The first thing we have to define when we speak of normal blood sugar is how we're going to define normal. We could speak of the mean among all people, regardless of what condition they are in, for instance we're taking people with so called normal blood sugar and including people who have impaired blood sugar, and also throwing in diabetics in there as well, because all these people are part of the set of human beings if we're looking to figure out what the average is.
This is basically how labs determine normal results by the way, they take all the data they have and then do a statistical analysis on it, and the extremes get tagged. So if you are extremely high or extremely low than you fall outside the normal range.
So it's not hard to imagine that this approach has its issues, and in fact normal itself, perfectly normal, might not be healthy. There are nutrients that the majority of people are deficient in for instance and just because you aren't super deficient, falling outside the range, which by the way generally is the top 5% or the bottom 5%, the two standard deviations statistical model, in other words you are in the 90% of people who don't fall outside this range, then you are OK.
This model basically requires that 90% of people are healthy as far as the variable you are measuring, and health doesn't quite work that way, it just doesn't conform to all of this, and there are cases where most of the people in the 90% normal range may be suffering from a condition but they are all told that they are fine.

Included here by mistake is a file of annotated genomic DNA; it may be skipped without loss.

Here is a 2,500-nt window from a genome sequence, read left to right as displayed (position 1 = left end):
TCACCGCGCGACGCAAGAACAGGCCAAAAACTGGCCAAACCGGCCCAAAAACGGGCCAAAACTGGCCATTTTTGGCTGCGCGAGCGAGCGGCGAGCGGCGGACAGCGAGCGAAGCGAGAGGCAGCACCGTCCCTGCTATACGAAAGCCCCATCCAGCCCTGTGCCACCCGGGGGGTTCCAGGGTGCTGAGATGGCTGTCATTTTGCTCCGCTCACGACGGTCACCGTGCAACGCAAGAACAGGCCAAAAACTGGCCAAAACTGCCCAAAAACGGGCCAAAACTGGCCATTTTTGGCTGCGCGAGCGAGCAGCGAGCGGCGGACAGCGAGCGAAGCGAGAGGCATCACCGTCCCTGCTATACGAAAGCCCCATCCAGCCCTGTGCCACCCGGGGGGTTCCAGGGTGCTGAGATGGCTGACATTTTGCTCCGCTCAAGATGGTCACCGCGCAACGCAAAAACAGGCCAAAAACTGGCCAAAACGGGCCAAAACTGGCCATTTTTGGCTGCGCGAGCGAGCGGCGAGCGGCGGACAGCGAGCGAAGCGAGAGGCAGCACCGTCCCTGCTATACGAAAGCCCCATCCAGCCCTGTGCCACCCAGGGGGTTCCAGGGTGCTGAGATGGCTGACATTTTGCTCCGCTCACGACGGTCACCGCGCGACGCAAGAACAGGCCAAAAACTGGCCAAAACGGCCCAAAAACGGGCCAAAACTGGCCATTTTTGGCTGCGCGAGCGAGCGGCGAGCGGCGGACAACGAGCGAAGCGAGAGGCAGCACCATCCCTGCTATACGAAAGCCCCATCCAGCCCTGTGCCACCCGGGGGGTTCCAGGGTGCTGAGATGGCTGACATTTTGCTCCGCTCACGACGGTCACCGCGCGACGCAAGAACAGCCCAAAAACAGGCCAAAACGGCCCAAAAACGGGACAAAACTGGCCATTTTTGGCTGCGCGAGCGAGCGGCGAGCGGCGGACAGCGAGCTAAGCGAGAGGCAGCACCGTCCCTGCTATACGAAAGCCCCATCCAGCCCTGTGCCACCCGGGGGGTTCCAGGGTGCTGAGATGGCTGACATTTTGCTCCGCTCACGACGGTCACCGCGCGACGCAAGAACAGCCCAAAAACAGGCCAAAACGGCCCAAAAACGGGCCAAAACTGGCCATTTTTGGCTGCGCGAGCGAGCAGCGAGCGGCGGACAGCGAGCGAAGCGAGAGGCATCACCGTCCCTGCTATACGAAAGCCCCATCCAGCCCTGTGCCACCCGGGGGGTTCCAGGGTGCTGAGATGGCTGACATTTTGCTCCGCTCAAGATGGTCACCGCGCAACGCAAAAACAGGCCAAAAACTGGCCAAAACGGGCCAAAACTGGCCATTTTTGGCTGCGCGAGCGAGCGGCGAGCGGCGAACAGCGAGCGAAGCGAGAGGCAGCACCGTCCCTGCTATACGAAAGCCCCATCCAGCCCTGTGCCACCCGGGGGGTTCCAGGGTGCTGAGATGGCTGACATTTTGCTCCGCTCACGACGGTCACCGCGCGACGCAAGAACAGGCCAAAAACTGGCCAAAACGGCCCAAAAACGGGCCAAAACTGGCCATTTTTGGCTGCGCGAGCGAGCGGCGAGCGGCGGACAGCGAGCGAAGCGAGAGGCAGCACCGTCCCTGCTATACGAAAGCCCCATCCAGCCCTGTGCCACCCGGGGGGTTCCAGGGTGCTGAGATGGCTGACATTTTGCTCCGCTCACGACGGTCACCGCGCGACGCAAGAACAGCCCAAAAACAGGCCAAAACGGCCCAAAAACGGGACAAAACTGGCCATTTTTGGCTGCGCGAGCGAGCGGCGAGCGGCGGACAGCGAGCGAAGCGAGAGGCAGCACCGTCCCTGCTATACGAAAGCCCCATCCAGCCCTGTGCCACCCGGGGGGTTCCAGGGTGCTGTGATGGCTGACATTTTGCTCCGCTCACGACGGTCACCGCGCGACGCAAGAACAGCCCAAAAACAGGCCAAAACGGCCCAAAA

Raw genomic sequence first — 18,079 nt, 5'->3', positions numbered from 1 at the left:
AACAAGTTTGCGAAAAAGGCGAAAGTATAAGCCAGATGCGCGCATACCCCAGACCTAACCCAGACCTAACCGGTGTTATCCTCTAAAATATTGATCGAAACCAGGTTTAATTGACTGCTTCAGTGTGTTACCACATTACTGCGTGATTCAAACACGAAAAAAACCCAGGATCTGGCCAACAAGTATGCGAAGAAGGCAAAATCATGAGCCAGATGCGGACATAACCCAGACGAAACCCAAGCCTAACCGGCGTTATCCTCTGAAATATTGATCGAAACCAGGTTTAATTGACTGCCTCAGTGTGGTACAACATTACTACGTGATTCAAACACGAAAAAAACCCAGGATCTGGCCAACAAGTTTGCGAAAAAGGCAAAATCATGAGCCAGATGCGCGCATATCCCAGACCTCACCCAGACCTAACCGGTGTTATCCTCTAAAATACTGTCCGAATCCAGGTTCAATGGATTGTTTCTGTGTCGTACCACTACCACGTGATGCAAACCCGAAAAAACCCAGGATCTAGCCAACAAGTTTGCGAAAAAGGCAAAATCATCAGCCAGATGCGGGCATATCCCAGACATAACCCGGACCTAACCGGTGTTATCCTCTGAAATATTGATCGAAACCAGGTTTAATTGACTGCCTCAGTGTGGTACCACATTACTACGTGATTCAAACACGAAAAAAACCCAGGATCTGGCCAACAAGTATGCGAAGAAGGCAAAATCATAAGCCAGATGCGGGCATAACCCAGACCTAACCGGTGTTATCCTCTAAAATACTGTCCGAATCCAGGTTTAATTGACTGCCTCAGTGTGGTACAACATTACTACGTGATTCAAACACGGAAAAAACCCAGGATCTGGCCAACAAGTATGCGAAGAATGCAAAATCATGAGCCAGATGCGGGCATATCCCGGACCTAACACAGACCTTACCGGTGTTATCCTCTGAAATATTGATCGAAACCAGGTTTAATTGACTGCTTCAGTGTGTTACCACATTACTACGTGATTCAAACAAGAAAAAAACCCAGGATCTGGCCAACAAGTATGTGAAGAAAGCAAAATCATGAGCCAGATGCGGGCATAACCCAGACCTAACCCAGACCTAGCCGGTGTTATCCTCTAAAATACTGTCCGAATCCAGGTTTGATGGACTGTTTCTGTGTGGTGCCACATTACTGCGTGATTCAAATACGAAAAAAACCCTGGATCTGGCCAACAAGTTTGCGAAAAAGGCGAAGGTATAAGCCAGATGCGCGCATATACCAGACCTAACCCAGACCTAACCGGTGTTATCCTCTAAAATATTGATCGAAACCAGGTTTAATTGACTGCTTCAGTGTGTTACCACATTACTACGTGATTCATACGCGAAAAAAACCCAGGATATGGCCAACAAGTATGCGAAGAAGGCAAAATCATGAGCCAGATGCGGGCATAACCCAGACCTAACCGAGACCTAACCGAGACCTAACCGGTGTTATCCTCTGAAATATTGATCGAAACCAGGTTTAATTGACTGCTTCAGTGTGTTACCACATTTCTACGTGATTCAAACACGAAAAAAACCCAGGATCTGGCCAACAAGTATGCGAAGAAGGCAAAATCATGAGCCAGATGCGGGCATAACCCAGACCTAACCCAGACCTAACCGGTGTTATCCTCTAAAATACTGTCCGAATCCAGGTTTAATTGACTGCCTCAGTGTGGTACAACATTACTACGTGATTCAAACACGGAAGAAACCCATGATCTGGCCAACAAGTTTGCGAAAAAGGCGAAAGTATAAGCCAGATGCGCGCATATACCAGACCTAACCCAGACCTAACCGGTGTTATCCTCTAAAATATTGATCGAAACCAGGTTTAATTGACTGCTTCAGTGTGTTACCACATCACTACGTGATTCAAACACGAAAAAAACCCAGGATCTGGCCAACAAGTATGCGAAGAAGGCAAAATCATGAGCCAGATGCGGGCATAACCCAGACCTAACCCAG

So when we say normal, what we really are looking for is normal blood sugar in healthy individuals, and that's not necessarily the same thing. Normal blood sugar is actually rising each year, but this doesn't mean that what's healthy goes up.
With all this said though, the standards for normal blood sugar that we use isn't like that, at least not too much anyway, at least from a diagnostic perspective. So we have three ranges here, normal, impaired, which is used to diagnose prediabetes, and diabetes itself.
That's not what we're after here though, we instead want to know what blood sugar is in healthy subjects, which is different than saying, well there's a healthy range and then as it starts to get more and more unhealthy until you get to the point where you've crossed this line and we're going to call it something else now, like impaired glucose tolerance.
I do want to point out though that while we may measure normal blood sugar in healthy individuals, that doesn't mean that blood sugar that falls outside this range is unhealthy, that's going to depend, and when we say unhealthy this is going to have to be by a meaningful degree, and this is actually something that a lot of diabetics get confused about.
However it is educational at least to know what the normal reference ranges are here among healthy subjects, those who don't have any glucose tolerance or any other manifestations of metabolic disorders, including elevated insulin levels as well, something we tend to neglect a lot.
So this particular study sought to do just that, and you can click here if you want to watch the video presentation on it, although I will warn you that it's on the dry side, but interesting nonetheless.